2. " . htmlspecialchars ($item) . "
    3. "); mysql_free_result ($result_id); print ("
    ");

    It's not necessary to add the newlines after the closing tags as this example does; web browsers don't care if they're present or not. I like to add them because the HTML produced by a script is easier to examine directly if it's not all on a single line, which simplifies debugging.

    The preceding examples use an approach to HTML generation that interleaves record fetching and output generation. It's also possible to separate or decouple the two operations: retrieve the data first, then write the output. Queries tend to vary from list to list, but generating the list itself often is fairly stereotypical. If you put the list-generation code into a utility function, you can reuse it for different queries. The two issues the function must handle are HTML-encoding of the items (if they aren't already encoded) and adding the proper HTML tags. For example, in PHP, a function make_ordered_list( ) can be written as follows. It takes the list items as an array argument and returns the list as a string:

    function make_ordered_list ($items, $encode = TRUE)
    {
     if (!is_array ($items))
     return ("make_ordered_list: items argument must be an array");
     $str = "
    1. "; reset ($items); while (list ($k, $v) = each ($items)) { if ($encode) $v = htmlspecialchars ($v); $str .= "
    2. $v
    3. "; } $str .= "
    "; return ($str); }

    After writing the utility function, you can fetch the data and print HTML like so:

    # fetch items for list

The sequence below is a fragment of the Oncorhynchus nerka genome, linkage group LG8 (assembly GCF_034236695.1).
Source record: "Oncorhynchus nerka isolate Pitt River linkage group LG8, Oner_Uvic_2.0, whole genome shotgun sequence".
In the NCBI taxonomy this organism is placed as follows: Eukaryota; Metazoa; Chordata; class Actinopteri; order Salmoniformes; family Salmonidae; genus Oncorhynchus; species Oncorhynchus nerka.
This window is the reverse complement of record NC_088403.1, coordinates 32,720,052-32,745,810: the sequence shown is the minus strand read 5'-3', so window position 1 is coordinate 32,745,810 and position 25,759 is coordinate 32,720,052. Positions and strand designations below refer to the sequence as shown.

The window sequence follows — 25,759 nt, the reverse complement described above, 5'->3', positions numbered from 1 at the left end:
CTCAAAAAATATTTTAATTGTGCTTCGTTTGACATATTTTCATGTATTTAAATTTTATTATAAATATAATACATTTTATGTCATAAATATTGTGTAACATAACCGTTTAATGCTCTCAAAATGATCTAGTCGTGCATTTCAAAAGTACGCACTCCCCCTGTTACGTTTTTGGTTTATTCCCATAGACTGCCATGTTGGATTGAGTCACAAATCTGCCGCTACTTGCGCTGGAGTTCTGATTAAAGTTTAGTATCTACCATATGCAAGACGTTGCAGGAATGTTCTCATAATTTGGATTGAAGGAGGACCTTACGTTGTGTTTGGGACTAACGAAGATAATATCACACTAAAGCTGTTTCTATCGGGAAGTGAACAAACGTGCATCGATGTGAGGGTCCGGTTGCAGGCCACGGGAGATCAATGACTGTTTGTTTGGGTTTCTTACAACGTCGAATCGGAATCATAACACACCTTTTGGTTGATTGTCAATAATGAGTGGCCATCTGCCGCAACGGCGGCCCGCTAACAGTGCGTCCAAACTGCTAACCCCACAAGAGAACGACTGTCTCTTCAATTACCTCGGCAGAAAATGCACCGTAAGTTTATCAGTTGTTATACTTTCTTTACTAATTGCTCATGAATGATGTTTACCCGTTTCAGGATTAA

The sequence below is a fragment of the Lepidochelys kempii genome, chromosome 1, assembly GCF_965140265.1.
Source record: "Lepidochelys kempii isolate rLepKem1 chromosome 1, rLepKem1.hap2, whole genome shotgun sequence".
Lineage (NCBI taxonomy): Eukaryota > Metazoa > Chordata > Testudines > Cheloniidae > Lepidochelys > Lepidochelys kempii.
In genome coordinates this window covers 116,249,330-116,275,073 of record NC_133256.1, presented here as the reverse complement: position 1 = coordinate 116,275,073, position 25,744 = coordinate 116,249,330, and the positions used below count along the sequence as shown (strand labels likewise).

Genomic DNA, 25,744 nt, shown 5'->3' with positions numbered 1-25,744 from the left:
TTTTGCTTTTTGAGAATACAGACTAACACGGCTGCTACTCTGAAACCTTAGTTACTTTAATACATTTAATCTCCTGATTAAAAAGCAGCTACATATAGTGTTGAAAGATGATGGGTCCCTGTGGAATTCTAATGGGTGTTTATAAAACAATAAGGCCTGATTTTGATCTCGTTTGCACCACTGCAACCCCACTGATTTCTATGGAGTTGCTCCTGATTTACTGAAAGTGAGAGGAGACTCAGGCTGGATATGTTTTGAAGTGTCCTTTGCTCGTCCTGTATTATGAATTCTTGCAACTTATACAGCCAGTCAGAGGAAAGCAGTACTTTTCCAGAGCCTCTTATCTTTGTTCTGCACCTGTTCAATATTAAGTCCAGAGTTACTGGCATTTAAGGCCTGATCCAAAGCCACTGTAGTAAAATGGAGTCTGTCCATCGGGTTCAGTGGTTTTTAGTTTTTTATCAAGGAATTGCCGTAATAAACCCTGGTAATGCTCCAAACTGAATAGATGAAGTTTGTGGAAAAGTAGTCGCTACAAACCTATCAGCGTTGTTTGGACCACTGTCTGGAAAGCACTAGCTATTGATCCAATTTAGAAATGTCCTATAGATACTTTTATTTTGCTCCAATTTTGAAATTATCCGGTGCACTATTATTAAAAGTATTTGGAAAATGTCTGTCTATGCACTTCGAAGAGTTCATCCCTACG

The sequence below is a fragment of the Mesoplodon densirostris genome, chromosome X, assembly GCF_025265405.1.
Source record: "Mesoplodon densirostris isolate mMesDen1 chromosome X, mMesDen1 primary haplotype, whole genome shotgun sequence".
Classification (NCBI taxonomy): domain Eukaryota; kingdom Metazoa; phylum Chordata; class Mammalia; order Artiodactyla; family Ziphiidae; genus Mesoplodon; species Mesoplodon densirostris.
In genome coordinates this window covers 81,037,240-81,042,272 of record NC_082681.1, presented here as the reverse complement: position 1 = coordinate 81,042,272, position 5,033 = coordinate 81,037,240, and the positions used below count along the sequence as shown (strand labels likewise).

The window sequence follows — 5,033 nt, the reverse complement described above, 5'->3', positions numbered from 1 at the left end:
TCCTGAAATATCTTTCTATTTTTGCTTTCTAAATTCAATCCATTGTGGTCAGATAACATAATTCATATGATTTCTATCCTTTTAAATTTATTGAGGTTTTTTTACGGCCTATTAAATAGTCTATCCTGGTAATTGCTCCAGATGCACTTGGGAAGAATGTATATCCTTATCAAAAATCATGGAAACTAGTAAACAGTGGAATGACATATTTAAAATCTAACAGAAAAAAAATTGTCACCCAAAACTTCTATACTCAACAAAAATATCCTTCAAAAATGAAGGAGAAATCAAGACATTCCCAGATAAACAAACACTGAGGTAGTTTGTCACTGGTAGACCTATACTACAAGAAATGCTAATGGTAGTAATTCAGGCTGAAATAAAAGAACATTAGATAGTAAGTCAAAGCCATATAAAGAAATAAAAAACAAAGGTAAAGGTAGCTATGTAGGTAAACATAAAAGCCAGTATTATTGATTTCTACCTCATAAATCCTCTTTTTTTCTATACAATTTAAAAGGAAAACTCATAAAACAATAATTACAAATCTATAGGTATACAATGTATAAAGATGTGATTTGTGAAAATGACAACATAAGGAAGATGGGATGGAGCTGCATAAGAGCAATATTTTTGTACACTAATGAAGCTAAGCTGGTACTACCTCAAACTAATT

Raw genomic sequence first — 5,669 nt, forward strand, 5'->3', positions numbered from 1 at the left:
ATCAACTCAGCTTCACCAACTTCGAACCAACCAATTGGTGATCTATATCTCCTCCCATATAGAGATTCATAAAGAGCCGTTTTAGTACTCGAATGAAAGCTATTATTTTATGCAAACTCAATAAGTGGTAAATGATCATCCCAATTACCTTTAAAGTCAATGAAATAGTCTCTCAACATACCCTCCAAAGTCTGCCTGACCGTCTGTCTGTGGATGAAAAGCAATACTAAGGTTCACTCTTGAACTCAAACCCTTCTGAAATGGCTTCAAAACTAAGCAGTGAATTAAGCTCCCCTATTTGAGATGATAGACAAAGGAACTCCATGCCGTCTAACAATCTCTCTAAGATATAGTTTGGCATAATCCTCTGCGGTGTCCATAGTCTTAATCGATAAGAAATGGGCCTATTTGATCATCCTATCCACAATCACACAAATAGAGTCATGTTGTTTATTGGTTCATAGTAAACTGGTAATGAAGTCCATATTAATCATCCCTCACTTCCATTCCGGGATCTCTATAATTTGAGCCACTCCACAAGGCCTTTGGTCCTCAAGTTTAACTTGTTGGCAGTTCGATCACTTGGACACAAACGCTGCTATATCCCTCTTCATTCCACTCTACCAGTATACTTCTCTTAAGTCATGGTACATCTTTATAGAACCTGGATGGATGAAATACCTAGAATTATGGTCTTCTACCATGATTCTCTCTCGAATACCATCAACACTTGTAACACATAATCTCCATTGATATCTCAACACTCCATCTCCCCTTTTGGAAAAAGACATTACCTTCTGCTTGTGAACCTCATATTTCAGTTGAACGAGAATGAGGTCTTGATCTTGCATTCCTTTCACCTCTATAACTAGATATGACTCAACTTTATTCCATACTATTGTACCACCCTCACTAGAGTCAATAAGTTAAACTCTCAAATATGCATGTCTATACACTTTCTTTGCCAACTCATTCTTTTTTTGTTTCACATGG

$query = "SELECT item FROM ingredient ORDER BY id";
    $result_id = mysql_query ($query, $conn_id);
    if (!$result_id)
     die (htmlspecialchars (mysql_error ($conn_id)));
    $items = array ( );
    while (list ($item) = mysql_fetch_row ($result_id))
     $items[ ] = $item;
    mysql_free_result ($result_id);
    
    # generate HTML list
    print (make_ordered_list ($items));

    In Python, the utility function can be defined like this:

    def make_ordered_list (items, encode = 1):
     if type (items) not in (types.ListType, types.TupleType):
     return ("make_ordered_list: items argument must be a list")
     list = "
    1. " for item in items: if item is None: # handle possibility of NULL item item = "" # make sure item is a string, then encode if necessary if type (item) is not types.StringType: item = `item` if encode: item = cgi.escape (item, 1) list = list + "
    2. " + item + "
    3. " list = list + "
    " return list

    And used as follows:

    # fetch items for list
    query = "SELECT item FROM ingredient ORDER BY id"
    cursor = conn.cursor ( )
    cursor.execute (query)
    items = [ ]
    for (item,) in cursor.fetchall ( ):
     items.append (item)
    cursor.close ( )
    
    # generate HTML list
    print make_ordered_list (items)

    The PHP and Python versions of make_ordered_list( ) check their first argument to make sure it's an array. If it's not, they return an error string indicating the problem. Returning a descriptive string makes problems immediately obvious in the web page when you look at the output produced by the function. You could return some other kind of error indicator if you like, or perhaps raise an exception or terminate the script.